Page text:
In our current and previous studies (Figure 1and Table 2), the cerebral response was highly correlated with the period of movement. In the former, both movement and the cerebral response (i.e., electroencephalographic activation and a 35% increase in cerebral blood flow) persisted throughout the 6-min study period, and, despite a significant increase in plasma epinephrine concentrations, there was no change in MAP or CPP. In the current study, both movement and the cerebral response ceased before the completion of the 6-min study period. There also was a significant increase in MAP that mirrored the increase in ICP, and thus CPP remained unchanged. Potential reasons for the different durations of movement and blood pressure responses between studies is not clear, but may relate to the only meaningful factor by which the two preparations were known to differ: intracranial elastance. In the former study, elastance was adjusted so that ICP remained near zero throughout the study; whereas, in the current study, intracranial hypertension was established. Nevertheless, taken together, these studies suggest that the punctuated coughing response and the MAP response were influenced centrally. The data further suggest that the MAP increase during coughing was not the cause of ICP changes (Figure 2(B)), but perhaps was a consequence of ICP changes. Of note, the blood pressure response observed in the current study probably is more typical of that observed in humans who move on awakening from anesthesia. .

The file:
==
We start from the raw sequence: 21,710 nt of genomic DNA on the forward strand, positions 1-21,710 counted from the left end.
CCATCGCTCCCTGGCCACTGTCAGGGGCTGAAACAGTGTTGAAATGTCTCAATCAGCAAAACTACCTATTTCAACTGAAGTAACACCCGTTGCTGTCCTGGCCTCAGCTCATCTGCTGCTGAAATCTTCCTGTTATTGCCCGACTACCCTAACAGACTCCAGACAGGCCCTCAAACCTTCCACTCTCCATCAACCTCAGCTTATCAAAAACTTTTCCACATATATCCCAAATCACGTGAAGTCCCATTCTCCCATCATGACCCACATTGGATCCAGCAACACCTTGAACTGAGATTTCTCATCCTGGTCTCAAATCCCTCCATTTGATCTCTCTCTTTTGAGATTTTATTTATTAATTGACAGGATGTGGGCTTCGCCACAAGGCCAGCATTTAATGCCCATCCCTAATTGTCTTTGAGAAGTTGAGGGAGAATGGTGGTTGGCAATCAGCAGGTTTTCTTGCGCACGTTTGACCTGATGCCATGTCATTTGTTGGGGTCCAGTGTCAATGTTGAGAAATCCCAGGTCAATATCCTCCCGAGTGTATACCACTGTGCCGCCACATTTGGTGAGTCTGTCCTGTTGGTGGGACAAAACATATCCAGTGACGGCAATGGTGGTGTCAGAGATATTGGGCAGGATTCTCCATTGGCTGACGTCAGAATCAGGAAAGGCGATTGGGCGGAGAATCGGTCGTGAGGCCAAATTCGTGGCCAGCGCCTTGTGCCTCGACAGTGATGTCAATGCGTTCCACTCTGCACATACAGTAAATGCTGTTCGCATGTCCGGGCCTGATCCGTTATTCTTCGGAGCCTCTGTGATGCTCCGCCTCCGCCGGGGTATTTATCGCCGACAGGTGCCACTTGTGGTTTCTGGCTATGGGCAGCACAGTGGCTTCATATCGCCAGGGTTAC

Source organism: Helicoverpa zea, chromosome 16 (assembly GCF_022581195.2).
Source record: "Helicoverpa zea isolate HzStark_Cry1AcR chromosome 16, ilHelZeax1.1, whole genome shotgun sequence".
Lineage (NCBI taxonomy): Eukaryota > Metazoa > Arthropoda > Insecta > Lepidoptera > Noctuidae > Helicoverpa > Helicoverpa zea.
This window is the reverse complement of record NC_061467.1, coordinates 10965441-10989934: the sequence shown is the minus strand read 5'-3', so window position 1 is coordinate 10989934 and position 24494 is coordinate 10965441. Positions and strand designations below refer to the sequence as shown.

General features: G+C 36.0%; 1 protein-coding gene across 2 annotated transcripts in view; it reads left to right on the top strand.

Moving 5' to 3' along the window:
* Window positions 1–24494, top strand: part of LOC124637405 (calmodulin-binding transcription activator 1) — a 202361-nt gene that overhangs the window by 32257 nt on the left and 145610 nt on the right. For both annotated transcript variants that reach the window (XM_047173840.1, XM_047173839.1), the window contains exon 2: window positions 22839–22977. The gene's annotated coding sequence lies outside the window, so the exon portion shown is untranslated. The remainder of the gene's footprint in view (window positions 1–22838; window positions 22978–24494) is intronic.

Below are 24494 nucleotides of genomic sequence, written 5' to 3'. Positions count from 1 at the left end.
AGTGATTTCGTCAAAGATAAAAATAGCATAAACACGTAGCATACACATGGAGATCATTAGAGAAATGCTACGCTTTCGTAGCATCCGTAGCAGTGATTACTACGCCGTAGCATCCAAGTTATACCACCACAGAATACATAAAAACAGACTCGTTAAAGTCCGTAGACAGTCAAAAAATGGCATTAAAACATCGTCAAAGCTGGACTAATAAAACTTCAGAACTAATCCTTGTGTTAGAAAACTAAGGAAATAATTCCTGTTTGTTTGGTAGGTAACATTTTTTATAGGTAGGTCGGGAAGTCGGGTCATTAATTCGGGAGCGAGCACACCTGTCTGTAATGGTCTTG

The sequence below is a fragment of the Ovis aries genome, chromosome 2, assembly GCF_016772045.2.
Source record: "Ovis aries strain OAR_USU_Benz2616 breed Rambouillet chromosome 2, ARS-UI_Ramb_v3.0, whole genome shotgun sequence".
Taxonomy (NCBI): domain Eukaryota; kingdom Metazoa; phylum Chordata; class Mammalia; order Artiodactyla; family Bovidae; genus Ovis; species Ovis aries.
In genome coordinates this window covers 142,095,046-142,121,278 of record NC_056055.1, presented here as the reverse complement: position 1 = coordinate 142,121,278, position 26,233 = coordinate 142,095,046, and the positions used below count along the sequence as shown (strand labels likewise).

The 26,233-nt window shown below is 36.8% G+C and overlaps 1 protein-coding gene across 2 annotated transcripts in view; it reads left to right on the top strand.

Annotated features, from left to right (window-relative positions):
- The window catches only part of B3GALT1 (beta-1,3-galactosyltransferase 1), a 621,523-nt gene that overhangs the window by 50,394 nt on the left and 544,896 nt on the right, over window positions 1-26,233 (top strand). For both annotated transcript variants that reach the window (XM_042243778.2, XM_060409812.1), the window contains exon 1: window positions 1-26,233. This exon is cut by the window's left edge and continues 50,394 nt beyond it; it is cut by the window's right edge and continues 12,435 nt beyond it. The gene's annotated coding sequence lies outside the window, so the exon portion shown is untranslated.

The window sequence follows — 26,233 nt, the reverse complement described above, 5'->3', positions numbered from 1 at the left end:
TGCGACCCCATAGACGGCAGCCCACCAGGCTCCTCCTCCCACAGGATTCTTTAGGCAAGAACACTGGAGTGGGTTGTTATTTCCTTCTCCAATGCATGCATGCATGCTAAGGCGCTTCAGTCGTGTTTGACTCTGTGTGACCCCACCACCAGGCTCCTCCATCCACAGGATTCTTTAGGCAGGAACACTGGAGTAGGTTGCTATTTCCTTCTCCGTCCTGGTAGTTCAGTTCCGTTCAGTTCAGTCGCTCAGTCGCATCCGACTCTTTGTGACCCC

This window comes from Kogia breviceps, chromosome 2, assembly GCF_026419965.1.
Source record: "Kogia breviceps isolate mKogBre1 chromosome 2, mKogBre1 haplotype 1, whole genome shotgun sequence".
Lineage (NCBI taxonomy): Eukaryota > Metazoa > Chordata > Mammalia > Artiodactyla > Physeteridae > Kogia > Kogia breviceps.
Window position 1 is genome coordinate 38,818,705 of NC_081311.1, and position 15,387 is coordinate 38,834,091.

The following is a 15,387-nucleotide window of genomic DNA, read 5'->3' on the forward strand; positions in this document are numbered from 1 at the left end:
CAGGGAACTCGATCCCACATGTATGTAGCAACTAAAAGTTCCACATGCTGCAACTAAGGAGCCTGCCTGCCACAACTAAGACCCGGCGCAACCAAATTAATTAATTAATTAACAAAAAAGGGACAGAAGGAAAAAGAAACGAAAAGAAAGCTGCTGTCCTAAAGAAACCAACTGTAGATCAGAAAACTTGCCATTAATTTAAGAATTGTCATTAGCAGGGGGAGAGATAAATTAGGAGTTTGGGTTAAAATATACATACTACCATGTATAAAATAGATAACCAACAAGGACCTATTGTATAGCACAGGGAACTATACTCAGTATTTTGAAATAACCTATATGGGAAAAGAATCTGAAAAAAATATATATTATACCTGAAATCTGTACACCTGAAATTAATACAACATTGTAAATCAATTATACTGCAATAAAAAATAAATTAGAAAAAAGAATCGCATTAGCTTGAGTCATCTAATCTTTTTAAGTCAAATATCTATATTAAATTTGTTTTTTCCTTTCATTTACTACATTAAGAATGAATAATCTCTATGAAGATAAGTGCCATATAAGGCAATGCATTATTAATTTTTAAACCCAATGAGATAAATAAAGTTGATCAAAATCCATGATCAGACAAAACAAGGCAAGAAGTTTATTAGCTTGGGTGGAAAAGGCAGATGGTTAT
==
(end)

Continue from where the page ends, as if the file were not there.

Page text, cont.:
It should be emphasized that we studied normal dogs that were lightly anesthetized. Consistent with afferentation theory, normal or near-normal baseline cerebral function is critical for the brain to recognize ascending afferent input and mount a response. A severe alteration in baseline cerebral function, whether induced by injury (e.g., resulting from cerebral ischemia)or deep anesthesia, will attenuate or abolish the cerebral response to increased afferent input. Using succinylcholine as a specific MAA activator, we determined that the latter is true regardless of whether the employed anesthetic is a vasodilator (e.g., halothane)or a vasoconstrictor (e.g., pentobarbital; Lanier and Iaizzo, unpublished data, 1995). Hence, one would anticipate that, in subjects with increased intracranial elastance and normal brain function (as might occur with a brain tumor), the setting would be optimal for stimulated increases in ascending afferent input causing an increase in ICP. In contrast, in a patient having increased intracranial elastance and severe global cerebral dysfunction (as might occur with severe head injury), the brain would have little or no response to increased ascending afferent input. In the latter setting, any increase in ICP accompanying movement would be expected to result from a mechanism other than increased afferent-induced activation (e.g., passive venous congestion).
In conclusion, this study demonstrated that the ICP response to a noxious stimulus was related to skeletal muscle activation. However, increased CVP could only partially account for the ICP response. We also discovered in paralyzed dogs that only a fraction of the static increase in SVCP (one half or less) was transmitted to the cranium, resulting in increased ICP.
Assuming these observations in dogs are transferable to humans, we hypothesize that increased ICP during movement is due to two complementary factors:(1) cerebrovascular dilation that correlates with skeletal muscle activity and is mediated by proprioreceptors, and (2) passive venous congestion that results from any increased CVP or jugular venous pressure. The relative portions of these two factors will depend, in part, on the patient's baseline cerebral function, the depth of background anesthesia, and degree of elevation of the head.
The authors thank Roger E. Hofer, MD, for his comments and William Gallagher, Richard Koenig, Audrey Kroening, James Milde, and Rebecca Wilson for their expert technical assistance.